Flowers pale greenish, very small, in compact heads that arise from a bract-covered base (receptacle), flowers tubular, radially symmetrical (disc flowers) only, heads 0.2 cm high, basal bracts membranous, rounded, nearly covering flowers, heads short-stalked, often nodding; inflorescence openly branched, leaves of inflorescence reduced; wind pollinated, Aug.-Nov.

Fruit dry, achenes. 

Wetland status: FACU. 

Frequency in NYC: Infrequent. 

Origin: Eurasia. 

Habitat: Open areas, fill soils. 

 

Armoracia rusticana horseradish Brassicaceae AMRU*; Bx, pb (DeCandido 2001);

Armoracia rusticana.© 2003 Eleanor Saulys. ct-botanical-society.org

Armoracia rusticana.© 2003 Eleanor Saulys. ct-botanical-society.org. (Accessed 4/2014).

Armoracia rusticana is a perennial herb to 1 m tall, erect, from a thick, woody, vertical tap root.

Leaves alternate, basal leaves to 30 cm long, base lobed, margin round-toothed (crenate), long-stalked, stem leaves narrow, smaller, short-stalked to stalkless, the lowest sometimes pinnately divided.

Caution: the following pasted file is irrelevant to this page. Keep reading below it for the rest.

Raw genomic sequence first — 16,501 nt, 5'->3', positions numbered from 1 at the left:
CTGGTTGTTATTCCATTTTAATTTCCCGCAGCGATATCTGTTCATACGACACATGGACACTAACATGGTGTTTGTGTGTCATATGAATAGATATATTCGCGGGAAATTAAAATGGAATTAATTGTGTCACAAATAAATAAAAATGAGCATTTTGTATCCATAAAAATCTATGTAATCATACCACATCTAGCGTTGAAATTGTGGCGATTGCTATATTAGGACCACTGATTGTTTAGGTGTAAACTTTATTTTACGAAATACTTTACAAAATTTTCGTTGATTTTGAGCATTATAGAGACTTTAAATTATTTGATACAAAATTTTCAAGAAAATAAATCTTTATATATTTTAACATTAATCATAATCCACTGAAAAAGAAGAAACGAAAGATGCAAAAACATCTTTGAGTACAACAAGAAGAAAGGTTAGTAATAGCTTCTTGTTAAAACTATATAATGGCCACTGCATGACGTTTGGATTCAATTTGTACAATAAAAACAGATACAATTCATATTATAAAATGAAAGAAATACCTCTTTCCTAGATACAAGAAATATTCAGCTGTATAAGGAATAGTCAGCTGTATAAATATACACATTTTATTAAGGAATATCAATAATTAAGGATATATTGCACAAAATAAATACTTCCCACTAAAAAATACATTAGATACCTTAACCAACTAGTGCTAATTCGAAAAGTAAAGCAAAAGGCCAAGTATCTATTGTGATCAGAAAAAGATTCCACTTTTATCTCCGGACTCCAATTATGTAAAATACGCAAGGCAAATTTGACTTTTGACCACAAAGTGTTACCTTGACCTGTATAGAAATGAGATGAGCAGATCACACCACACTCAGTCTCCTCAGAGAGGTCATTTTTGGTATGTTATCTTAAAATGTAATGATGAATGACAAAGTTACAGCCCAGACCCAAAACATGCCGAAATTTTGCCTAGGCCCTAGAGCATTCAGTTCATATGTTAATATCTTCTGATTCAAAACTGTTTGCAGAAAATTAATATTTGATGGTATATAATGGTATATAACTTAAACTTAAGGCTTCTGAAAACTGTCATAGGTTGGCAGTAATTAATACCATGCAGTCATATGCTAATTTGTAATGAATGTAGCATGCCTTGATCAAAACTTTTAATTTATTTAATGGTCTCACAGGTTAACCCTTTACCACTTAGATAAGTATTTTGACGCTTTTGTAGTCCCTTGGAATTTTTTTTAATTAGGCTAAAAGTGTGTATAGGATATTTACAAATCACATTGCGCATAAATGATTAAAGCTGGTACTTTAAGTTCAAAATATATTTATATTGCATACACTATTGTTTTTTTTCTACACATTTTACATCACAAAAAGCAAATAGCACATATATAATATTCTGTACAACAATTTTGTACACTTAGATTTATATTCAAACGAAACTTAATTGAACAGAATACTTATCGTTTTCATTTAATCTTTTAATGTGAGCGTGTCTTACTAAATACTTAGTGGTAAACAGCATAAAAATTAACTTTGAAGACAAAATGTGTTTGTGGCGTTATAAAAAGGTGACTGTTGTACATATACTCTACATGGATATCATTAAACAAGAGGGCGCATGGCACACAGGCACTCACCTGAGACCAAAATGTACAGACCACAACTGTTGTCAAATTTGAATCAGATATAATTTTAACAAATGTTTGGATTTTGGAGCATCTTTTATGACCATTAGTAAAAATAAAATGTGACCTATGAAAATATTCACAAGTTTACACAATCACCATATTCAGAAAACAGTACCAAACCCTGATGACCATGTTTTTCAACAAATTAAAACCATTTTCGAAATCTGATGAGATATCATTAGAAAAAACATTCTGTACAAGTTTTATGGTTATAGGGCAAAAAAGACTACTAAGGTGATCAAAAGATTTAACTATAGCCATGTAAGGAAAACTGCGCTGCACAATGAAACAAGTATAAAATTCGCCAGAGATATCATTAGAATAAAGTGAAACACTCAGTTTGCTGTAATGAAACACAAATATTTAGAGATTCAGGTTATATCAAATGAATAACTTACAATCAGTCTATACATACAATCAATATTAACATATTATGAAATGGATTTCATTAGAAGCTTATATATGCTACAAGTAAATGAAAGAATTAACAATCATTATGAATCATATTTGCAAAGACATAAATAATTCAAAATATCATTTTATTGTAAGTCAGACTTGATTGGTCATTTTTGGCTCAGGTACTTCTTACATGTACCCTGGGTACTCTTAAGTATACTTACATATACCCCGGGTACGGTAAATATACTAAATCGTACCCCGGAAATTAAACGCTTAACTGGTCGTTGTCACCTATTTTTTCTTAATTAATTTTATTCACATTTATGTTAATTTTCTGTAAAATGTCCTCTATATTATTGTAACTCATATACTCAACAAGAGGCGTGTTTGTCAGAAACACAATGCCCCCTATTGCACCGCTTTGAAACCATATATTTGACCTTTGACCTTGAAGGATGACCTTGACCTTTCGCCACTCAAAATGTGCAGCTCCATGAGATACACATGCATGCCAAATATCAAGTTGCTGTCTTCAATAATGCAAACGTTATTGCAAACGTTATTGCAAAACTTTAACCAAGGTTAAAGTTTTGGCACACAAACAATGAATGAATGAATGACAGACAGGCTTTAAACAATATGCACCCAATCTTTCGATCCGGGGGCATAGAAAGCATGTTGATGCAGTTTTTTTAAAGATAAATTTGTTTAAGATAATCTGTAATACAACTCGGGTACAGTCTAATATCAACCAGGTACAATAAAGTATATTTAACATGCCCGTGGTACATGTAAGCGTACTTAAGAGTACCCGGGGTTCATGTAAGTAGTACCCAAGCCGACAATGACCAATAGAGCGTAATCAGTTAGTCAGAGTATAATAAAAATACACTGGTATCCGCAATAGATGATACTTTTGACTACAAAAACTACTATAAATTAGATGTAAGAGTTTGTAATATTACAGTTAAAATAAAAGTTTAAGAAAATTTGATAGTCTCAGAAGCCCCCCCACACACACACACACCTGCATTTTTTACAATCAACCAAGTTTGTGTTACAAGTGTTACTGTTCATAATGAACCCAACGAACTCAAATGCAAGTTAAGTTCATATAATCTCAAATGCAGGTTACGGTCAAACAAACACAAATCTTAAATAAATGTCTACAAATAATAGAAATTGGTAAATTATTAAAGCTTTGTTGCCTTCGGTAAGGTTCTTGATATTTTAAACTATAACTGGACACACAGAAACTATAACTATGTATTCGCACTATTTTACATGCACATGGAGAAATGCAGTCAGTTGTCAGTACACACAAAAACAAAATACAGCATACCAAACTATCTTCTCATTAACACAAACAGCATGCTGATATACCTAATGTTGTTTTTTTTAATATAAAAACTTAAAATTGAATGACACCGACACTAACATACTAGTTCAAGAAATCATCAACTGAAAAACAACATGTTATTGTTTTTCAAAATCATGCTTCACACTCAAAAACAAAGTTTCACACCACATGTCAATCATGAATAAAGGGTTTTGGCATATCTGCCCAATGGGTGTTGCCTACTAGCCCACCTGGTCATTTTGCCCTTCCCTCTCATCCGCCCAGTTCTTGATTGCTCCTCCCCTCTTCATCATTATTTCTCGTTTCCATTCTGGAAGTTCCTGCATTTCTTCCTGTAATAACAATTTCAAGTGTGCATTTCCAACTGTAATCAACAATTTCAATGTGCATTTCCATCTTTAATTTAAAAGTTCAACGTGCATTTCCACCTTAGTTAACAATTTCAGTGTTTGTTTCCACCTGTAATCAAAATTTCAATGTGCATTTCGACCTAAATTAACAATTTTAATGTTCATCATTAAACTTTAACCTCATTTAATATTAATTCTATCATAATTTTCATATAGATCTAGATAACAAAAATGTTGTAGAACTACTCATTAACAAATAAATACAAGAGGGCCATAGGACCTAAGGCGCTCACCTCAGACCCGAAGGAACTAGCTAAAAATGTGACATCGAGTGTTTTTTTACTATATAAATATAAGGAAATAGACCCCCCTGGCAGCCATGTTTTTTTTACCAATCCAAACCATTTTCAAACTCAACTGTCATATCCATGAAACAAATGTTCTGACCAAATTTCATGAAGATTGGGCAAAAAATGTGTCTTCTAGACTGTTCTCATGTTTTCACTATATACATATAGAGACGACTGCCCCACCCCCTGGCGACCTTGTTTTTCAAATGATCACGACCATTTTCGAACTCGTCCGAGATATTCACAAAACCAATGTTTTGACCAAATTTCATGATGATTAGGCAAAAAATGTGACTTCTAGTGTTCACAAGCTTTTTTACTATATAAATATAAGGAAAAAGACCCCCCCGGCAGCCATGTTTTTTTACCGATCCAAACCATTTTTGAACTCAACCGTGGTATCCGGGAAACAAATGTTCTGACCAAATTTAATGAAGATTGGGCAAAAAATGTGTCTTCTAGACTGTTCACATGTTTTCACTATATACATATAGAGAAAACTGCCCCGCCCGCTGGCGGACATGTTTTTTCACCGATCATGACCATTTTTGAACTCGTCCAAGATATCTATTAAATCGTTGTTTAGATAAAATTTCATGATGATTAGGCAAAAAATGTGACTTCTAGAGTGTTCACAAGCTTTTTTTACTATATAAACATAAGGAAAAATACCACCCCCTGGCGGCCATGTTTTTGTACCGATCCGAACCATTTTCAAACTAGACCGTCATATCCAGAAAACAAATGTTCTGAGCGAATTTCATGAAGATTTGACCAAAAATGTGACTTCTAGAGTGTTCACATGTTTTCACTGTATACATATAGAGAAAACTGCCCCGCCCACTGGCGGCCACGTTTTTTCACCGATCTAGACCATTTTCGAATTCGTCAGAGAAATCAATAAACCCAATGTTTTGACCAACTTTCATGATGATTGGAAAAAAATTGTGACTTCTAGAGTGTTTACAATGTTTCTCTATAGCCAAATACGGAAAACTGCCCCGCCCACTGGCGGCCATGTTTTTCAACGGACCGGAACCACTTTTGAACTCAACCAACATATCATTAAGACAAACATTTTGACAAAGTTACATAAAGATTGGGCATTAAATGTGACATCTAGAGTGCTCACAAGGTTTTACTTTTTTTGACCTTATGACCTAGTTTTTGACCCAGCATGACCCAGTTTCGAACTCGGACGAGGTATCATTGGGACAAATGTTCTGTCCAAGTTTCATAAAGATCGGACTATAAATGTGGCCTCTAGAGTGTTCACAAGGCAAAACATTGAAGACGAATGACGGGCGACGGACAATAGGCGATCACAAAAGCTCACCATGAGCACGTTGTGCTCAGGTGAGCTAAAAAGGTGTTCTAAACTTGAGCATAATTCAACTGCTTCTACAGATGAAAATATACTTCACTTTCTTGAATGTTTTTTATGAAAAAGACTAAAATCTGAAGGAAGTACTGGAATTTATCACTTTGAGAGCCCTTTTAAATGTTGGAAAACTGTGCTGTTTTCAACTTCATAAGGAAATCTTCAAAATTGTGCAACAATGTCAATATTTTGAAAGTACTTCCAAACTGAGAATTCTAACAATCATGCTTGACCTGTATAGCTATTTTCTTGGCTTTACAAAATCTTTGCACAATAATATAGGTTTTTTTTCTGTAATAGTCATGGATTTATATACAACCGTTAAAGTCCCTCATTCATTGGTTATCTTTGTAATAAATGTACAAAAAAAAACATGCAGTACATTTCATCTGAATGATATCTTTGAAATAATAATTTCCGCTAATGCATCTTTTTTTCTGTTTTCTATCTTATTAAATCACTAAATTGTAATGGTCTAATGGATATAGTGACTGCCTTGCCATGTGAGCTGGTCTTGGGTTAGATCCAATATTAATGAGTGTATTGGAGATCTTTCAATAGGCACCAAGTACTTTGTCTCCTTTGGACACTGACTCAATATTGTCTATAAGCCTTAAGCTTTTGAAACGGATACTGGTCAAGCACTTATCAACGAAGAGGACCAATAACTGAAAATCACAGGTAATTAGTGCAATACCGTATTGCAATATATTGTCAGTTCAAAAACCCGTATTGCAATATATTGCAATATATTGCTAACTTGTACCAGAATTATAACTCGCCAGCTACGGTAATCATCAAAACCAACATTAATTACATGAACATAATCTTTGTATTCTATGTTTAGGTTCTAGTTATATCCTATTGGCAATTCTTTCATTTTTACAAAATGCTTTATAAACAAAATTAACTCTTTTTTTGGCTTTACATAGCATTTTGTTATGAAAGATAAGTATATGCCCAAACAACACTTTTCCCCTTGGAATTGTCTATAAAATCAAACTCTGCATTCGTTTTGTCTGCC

Flowers white, 4-parted, petals to 0.8 cm; May-July.

Fruit dry, hollow capsule, rounded to 0.6 cm, with elongate old stigma at tip, seeds rarely mature.

Wetland status: UPL.

Frequency in NYC: Very infrequent.

Origin: Europe, w. Asia.

Habitat: Escaped from cultivation into moist, open soil.

Notes: Leaves and roots contain mustard oil, a mixture of isothiocynates, pungent, irritating nitrogen-sulfur compounds of the form, CHx-N=C=S, poisonous to livestock (Kingsbury 1964).

Aristolochia clematis birthwort Aristolochiaceae ARCL*; Bx, pb (DeCandido 2001);

Aristolochia clematitis.commons.wikimedia.org.JPG

Aristolochia clematitis.commons.wikimedia.org.JPGAccessed 12/2014).

Aristolochia clematis is a poisonous (Kingsbury 1964) perennial herb, to 1 m tall, stems ascending or reclining. 

Leaves alternate, broadly heart-shaped to 10 cm long and wide, tip blunt, base with wide , well separated, rounded lobes, pale below. 

Flowers yellow, no petals, bilaterally symmetrical, calyx tubular, to 3 cm long, base enlarged, top with one lobe. 

Fruit dry, hollow, a capsule with numerous seeds. 

Wetland status: NL. 

Origin: Europe. 

Habitat: Very infrequently escaped from cultivation; mistakenly used as a medicinal since Roman times (The Poison Garden website. © John Robertson 2016. thepoisongarden.co.uk) (accessed 10/2016).